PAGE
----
The paradox of change
Often past achievements become the proverbial golden cage. Especially when the business model generates a stable cash flow. The founder had long understood that it was necessary to, say, develop the American market, but there were a thousand reasons, from not knowing English to operating routines, for not doing anything. Or the company’s development was hindered by a toxic partner, but you didn’t want to exacerbate the relationship. When there is an ambitious vision and no progress, there is dissonance within the founder, manifesting as lack of energy, depression, decision paralysis, conflict, and more.
Because of the war, the founder may find that he is left without assets, customers, and business processes. So the captain, after a shipwreck, looks longingly at the wreckage, nailed to the shore by the wave. But suddenly it dawns on him that it is now that he is truly free. There is nothing else holding him or her back. Fate forces him to break up with a partner, to experiment with a business model, or to end up in the United States. Yes, these changes took him by surprise and happened against his will. But the long-awaited decisions have finally been made, and it is a step forward.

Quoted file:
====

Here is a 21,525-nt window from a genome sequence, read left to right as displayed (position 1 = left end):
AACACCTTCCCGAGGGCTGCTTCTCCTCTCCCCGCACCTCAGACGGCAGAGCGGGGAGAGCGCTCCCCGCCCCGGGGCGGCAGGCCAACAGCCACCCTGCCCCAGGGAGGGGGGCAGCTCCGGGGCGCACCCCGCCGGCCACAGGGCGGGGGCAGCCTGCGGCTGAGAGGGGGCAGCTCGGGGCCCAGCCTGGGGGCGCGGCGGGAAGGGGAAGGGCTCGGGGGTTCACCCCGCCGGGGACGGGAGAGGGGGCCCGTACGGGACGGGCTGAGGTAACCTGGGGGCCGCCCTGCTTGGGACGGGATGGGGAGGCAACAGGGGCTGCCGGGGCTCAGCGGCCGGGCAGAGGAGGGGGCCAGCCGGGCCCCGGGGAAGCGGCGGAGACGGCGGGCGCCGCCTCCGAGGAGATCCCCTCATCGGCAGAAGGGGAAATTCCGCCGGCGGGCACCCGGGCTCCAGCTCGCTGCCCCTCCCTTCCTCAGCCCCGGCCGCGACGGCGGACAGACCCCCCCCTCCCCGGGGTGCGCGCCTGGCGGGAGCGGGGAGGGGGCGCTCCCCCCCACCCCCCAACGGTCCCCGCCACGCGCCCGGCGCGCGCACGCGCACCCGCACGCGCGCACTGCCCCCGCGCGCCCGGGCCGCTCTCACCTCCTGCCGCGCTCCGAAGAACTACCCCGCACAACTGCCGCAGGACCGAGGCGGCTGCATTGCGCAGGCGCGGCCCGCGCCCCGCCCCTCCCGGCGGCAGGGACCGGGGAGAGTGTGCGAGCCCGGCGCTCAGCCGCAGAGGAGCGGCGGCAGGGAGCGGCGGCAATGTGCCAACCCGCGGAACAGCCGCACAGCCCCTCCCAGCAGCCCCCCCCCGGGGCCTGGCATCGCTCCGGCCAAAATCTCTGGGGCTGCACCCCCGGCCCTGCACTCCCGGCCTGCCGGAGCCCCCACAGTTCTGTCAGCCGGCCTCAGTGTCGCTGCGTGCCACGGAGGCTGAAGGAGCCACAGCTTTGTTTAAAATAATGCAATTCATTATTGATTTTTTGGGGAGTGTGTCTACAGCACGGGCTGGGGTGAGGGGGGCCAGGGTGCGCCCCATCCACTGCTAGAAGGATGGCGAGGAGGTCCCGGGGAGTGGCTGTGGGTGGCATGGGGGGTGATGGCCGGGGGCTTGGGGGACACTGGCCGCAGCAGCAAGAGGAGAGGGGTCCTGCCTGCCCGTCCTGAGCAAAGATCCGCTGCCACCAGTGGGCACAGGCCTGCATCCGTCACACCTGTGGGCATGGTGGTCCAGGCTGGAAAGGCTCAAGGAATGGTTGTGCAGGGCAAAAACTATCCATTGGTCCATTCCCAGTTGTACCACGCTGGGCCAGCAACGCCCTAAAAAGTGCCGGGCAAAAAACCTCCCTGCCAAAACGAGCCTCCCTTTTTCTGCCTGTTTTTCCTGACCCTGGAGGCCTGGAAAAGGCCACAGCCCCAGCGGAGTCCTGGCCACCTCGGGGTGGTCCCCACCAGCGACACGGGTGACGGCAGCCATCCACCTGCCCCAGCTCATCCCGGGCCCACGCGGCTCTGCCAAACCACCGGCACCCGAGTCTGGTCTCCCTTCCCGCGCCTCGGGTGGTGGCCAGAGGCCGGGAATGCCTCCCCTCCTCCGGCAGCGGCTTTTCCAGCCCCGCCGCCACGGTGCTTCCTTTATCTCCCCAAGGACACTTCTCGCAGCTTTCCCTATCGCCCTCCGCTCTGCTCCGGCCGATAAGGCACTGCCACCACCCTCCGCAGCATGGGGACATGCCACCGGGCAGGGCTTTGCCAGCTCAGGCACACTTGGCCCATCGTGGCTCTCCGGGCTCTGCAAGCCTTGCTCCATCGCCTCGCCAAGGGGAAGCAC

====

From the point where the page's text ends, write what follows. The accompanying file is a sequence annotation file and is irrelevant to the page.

Many religious figures and thinkers have noted that providence does not give us what we want, but what we need. In regard to life in general, it’s hard to accept this overly harsh thought. But in regard to business, it may be true. One founder told me: “I’ve had business disasters before where I thought, ‘This is the end.’ But then, after a while, I would admit, ‘How much this difficult period has made me and the business stronger.
By taking away one thing, reality gives something else in return. By gaining new degrees of freedom, the founder can chart a different route. That means, potentially, to realize his vision in seven years instead of ten, to scale not locally, but globally, so that eventually, in spite of the enemy, to build a prosperous world-scale business with the proud seal “Made In Ukraine”.
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As a business therapist, I help tech founders quickly solve dilemmas at the intersection of business and personality, and boost company value as a result.